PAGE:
New Student Resources
New student resources offered by St. Joseph’s Indian School include the Parent Advisory Committee’s Top Ten Tips, the Copilot Program, Counseling Services and home and school orientation for students who arrive after the start of the school year.
Top Ten Tips for New Families
- Get to know the staff – houseparents, teachers, family services counselors and others – who care for your child.
- Know the staff are here for your child and trust them when a situation arises that needs your attention.
- When you need help, ask for it. You’ll find support in many forms: listening, good advice, problem-solving and material assistance.
- Trust that safety is a priority and that your child is in good hands.
- Call, call, call and visit, visit, visit. Sometimes coming to campus isn’t an option, but even your presence on the phone means the world to your child.
- Take time acclimating your child to their new surroundings when you take them to school. Help them unpack and walk around campus before you leave.
- Encourage your child to connect with others through various programs. They can build friendships that will last a lifetime.
- Question, concern or just finding your way? Rely on the wisdom of other parents or members of the Parent Advisory Committee.
- Encourage often and positively. Say, “You can do it!” and celebrate successes.
- Make yourself at home. You are a welcome guest in your child’s residence, and knowing their routine, houseparents and housemates eases their adjustment.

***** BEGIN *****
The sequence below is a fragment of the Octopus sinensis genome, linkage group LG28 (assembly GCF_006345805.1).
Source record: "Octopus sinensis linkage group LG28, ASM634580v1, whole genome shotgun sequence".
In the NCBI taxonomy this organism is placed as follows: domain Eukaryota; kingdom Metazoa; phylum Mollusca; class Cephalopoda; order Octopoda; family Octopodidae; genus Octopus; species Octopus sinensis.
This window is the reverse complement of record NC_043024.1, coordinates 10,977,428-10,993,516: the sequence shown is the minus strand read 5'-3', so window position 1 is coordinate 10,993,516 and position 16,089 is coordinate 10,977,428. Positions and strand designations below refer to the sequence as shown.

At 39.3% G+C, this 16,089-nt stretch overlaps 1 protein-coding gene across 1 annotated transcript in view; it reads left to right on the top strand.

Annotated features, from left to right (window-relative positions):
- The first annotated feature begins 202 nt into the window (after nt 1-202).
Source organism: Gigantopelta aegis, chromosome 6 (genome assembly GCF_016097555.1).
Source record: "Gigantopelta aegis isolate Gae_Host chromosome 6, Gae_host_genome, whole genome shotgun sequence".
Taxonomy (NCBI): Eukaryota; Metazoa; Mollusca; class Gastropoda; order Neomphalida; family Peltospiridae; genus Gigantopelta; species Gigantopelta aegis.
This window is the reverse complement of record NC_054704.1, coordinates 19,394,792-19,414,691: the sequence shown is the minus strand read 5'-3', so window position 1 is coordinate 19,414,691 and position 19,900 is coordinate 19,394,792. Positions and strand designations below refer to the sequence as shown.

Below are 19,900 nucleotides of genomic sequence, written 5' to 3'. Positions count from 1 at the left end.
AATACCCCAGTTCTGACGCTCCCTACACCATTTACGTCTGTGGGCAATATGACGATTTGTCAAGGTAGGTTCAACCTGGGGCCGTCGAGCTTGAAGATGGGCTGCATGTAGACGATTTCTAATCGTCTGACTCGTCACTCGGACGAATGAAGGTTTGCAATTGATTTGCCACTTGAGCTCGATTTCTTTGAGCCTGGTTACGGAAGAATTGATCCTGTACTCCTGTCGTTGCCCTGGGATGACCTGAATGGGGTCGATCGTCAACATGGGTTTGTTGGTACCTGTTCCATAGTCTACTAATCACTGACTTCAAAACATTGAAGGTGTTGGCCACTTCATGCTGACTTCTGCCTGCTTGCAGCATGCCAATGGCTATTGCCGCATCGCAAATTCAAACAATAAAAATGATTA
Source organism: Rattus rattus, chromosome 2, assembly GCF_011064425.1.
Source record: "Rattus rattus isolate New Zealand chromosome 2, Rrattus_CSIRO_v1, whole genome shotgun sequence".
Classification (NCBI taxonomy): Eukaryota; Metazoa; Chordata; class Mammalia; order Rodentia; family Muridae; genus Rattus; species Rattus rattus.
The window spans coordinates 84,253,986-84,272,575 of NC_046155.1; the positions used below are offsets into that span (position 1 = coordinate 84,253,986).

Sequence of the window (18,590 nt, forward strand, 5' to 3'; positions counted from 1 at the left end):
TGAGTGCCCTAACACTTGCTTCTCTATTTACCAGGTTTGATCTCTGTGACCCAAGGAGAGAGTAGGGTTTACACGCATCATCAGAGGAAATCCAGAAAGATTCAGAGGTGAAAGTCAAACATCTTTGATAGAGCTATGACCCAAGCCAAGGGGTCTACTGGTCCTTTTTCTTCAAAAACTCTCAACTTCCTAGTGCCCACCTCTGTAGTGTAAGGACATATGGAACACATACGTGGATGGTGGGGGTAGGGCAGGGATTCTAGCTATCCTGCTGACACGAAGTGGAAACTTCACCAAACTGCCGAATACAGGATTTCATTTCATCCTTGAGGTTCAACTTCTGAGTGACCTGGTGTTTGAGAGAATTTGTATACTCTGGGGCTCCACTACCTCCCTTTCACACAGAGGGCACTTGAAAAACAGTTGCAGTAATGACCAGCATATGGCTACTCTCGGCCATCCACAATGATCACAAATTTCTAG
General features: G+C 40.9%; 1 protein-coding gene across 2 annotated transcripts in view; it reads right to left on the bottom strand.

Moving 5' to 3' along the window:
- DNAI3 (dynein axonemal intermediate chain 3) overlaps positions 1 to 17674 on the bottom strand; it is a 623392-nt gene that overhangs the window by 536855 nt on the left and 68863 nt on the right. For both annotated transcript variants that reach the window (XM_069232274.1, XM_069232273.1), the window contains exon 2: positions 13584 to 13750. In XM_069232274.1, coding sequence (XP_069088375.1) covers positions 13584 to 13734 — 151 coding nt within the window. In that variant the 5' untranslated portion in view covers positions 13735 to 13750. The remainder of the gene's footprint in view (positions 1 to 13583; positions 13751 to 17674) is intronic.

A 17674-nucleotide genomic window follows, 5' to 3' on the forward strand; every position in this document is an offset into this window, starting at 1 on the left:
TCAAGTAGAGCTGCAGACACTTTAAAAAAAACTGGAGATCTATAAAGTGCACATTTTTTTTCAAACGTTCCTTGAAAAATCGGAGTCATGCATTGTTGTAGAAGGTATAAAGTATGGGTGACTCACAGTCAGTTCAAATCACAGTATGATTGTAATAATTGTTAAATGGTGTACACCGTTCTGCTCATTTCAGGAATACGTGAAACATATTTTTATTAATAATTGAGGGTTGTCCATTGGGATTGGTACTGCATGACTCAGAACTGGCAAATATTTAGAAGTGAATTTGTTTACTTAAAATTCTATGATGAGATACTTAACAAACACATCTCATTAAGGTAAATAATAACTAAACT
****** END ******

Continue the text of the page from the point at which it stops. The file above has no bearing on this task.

The Copilot Program matches every new student with a returning student to help them adjust to life at St. Joseph’s Indian School. The new student is the pilot, taking off on a new adventure, and the returning student is their copilot, helping them navigate their new flight path. In addition to fun, educational activities, the group covers issues such as homesickness, bullying and the importance of families and friends. The groups meet weekly over the lunch hour for six to eight weeks.
Counseling services at St. Joseph’s Indian School means that every student has someone they can talk to as they make the adjustment here. Family Service Counselors are matched with students at no more than a one-to-twenty-four ratio to ensure each student receives the care they need. Family Service Counselors stay in close touch with parents and guardians to discuss progress and issues as they arise. Some students participate in group counseling, as well, which helps to support relationship building.
Orientation to the home is conducted by houseparents for new students who arrive after the start of the school year within 36 hours. It includes introduction to housemates, Rec Center, Residential Coordinator, Health Center, Family Service Counselors, Dining Hall, playground and football field. They review the weekday and weekend schedule, the phase system, home meeting process and the roles of various staff. A fellow student in the home serves as “student helper during the first day of school to help the new student find teachers, classrooms and other facilities.
In-school orientation is completed by the homeroom teachers within the first two full days of school. It includes assigning a veteran student to help the new student for the first week of school, introducing the student to homeroom class members, core teachers, specialists, the principal, student coordinator and administrative assistants. They review the student’s daily class schedule and explain general rules for the classroom, playground and Dining Hall. The teacher includes an explanation of after-school passes, the after-school program, eligibility guidelines, the Gold Card Program and extra-curricular activities. The student learns about age-appropriate privileges.